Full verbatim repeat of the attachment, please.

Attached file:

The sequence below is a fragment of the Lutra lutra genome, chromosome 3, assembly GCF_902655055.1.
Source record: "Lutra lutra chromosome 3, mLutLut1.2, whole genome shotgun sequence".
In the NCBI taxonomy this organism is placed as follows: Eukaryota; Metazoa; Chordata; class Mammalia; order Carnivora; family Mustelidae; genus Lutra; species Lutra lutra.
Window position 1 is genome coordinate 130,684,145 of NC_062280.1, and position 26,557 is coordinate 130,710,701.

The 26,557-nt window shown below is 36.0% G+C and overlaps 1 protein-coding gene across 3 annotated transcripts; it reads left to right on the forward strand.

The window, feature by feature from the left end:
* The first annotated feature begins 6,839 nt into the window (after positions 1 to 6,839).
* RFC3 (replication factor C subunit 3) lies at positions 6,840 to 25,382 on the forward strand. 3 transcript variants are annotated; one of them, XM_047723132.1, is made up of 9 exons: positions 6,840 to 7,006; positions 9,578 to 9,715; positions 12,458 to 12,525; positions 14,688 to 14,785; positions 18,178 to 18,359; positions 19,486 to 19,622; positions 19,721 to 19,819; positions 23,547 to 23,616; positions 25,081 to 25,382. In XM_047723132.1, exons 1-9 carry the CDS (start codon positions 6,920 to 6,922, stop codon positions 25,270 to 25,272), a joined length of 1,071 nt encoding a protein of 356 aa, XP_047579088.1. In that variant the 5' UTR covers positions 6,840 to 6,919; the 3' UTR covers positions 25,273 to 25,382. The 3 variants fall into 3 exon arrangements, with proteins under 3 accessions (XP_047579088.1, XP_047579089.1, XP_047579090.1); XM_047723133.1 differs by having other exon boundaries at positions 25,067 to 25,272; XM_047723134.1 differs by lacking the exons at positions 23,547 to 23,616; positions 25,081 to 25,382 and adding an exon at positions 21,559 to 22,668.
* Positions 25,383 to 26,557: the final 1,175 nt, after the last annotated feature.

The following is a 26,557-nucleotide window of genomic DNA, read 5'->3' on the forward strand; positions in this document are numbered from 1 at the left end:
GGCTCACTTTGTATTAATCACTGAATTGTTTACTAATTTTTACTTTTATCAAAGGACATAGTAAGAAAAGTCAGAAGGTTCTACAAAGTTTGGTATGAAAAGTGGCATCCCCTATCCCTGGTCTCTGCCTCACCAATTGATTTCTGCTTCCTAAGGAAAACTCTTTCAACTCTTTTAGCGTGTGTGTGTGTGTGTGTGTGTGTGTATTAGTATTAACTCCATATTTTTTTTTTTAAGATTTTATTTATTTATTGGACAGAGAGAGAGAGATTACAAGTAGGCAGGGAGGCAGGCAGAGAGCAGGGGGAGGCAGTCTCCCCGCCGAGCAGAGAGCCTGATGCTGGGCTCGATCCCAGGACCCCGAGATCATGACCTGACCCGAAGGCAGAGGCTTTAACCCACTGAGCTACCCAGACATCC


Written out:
The sequence below is a fragment of the Lutra lutra genome, chromosome 3, assembly GCF_902655055.1.
Source record: "Lutra lutra chromosome 3, mLutLut1.2, whole genome shotgun sequence".
In the NCBI taxonomy this organism is placed as follows: Eukaryota; Metazoa; Chordata; class Mammalia; order Carnivora; family Mustelidae; genus Lutra; species Lutra lutra.
Window position 1 is genome coordinate 130,684,145 of NC_062280.1, and position 26,557 is coordinate 130,710,701.

The 26,557-nt window shown below is 36.0% G+C and overlaps 1 protein-coding gene across 3 annotated transcripts; it reads left to right on the forward strand.

The window, feature by feature from the left end:
* The first annotated feature begins 6,839 nt into the window (after positions 1 to 6,839).
* RFC3 (replication factor C subunit 3) lies at positions 6,840 to 25,382 on the forward strand. 3 transcript variants are annotated; one of them, XM_047723132.1, is made up of 9 exons: positions 6,840 to 7,006; positions 9,578 to 9,715; positions 12,458 to 12,525; positions 14,688 to 14,785; positions 18,178 to 18,359; positions 19,486 to 19,622; positions 19,721 to 19,819; positions 23,547 to 23,616; positions 25,081 to 25,382. In XM_047723132.1, exons 1-9 carry the CDS (start codon positions 6,920 to 6,922, stop codon positions 25,270 to 25,272), a joined length of 1,071 nt encoding a protein of 356 aa, XP_047579088.1. In that variant the 5' UTR covers positions 6,840 to 6,919; the 3' UTR covers positions 25,273 to 25,382. The 3 variants fall into 3 exon arrangements, with proteins under 3 accessions (XP_047579088.1, XP_047579089.1, XP_047579090.1); XM_047723133.1 differs by having other exon boundaries at positions 25,067 to 25,272; XM_047723134.1 differs by lacking the exons at positions 23,547 to 23,616; positions 25,081 to 25,382 and adding an exon at positions 21,559 to 22,668.
* Positions 25,383 to 26,557: the final 1,175 nt, after the last annotated feature.

The following is a 26,557-nucleotide window of genomic DNA, read 5'->3' on the forward strand; positions in this document are numbered from 1 at the left end:
GGCTCACTTTGTATTAATCACTGAATTGTTTACTAATTTTTACTTTTATCAAAGGACATAGTAAGAAAAGTCAGAAGGTTCTACAAAGTTTGGTATGAAAAGTGGCATCCCCTATCCCTGGTCTCTGCCTCACCAATTGATTTCTGCTTCCTAAGGAAAACTCTTTCAACTCTTTTAGCGTGTGTGTGTGTGTGTGTGTGTGTGTATTAGTATTAACTCCATATTTTTTTTTTTAAGATTTTATTTATTTATTGGACAGAGAGAGAGAGATTACAAGTAGGCAGGGAGGCAGGCAGAGAGCAGGGGGAGGCAGTCTCCCCGCCGAGCAGAGAGCCTGATGCTGGGCTCGATCCCAGGACCCCGAGATCATGACCTGACCCGAAGGCAGAGGCTTTAACCCACTGAGCTACCCAGACATCC